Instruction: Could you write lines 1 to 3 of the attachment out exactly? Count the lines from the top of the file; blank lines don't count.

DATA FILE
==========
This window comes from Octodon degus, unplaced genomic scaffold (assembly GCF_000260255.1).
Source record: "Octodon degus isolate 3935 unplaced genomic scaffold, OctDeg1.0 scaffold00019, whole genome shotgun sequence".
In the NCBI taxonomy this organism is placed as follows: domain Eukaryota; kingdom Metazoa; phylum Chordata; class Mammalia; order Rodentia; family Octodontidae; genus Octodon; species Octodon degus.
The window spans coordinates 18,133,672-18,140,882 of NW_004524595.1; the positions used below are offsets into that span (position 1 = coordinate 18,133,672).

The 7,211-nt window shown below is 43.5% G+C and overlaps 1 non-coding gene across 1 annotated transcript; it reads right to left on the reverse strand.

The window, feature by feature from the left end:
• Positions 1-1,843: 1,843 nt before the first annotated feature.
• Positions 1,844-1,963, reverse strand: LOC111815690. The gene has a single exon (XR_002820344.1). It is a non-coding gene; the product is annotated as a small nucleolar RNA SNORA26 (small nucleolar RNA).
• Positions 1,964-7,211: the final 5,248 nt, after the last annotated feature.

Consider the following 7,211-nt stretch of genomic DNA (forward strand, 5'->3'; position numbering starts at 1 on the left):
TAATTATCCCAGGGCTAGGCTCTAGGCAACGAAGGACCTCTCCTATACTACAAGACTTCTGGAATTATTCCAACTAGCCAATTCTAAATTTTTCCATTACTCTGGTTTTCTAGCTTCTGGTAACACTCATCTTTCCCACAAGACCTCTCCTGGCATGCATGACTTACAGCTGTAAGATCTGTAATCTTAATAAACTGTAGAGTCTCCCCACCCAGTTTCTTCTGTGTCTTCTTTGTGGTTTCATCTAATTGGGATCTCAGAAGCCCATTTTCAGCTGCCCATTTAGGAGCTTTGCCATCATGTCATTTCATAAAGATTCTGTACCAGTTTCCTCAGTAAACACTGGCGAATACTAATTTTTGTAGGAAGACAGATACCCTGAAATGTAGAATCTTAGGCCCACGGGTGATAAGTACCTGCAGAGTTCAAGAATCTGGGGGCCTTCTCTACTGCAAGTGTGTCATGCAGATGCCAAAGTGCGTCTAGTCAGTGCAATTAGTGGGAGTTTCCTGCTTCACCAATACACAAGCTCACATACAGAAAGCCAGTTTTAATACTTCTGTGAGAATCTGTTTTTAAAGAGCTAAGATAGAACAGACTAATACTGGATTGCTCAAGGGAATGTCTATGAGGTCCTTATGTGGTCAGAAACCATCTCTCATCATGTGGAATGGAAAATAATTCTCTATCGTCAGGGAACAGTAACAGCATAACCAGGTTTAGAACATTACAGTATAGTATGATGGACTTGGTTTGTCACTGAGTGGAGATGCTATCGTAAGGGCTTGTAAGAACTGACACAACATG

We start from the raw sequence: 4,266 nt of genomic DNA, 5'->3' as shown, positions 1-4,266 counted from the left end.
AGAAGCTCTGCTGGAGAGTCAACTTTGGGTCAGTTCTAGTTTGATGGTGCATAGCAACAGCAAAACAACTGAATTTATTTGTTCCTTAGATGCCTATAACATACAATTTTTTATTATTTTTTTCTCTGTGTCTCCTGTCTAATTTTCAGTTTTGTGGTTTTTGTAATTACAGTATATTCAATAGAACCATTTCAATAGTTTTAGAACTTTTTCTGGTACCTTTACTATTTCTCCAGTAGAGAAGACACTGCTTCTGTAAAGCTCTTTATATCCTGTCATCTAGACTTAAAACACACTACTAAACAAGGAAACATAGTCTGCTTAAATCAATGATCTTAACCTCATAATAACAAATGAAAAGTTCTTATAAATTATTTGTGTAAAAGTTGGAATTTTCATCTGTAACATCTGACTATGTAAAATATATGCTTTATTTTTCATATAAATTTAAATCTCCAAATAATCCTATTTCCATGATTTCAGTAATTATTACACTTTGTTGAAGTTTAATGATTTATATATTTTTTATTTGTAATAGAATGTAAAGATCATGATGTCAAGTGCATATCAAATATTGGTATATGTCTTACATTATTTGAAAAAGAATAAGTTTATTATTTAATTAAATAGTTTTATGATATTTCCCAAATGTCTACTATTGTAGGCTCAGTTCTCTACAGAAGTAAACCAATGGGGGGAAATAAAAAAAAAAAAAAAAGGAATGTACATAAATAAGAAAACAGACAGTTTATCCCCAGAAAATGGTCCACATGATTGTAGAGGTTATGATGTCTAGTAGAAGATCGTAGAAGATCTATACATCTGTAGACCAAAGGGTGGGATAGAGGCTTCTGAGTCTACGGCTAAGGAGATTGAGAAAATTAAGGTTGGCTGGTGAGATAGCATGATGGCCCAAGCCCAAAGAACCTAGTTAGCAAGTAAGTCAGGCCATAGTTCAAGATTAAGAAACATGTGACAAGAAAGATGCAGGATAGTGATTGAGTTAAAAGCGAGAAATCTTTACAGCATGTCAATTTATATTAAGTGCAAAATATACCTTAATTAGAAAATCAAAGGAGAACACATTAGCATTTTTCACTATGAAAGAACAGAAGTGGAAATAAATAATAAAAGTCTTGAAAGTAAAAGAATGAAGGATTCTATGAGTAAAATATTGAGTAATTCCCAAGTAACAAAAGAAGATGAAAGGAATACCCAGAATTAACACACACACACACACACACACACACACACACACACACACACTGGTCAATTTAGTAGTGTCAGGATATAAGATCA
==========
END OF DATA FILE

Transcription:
This window comes from Octodon degus, unplaced genomic scaffold (assembly GCF_000260255.1).
Source record: "Octodon degus isolate 3935 unplaced genomic scaffold, OctDeg1.0 scaffold00019, whole genome shotgun sequence".
In the NCBI taxonomy this organism is placed as follows: domain Eukaryota; kingdom Metazoa; phylum Chordata; class Mammalia; order Rodentia; family Octodontidae; genus Octodon; species Octodon degus.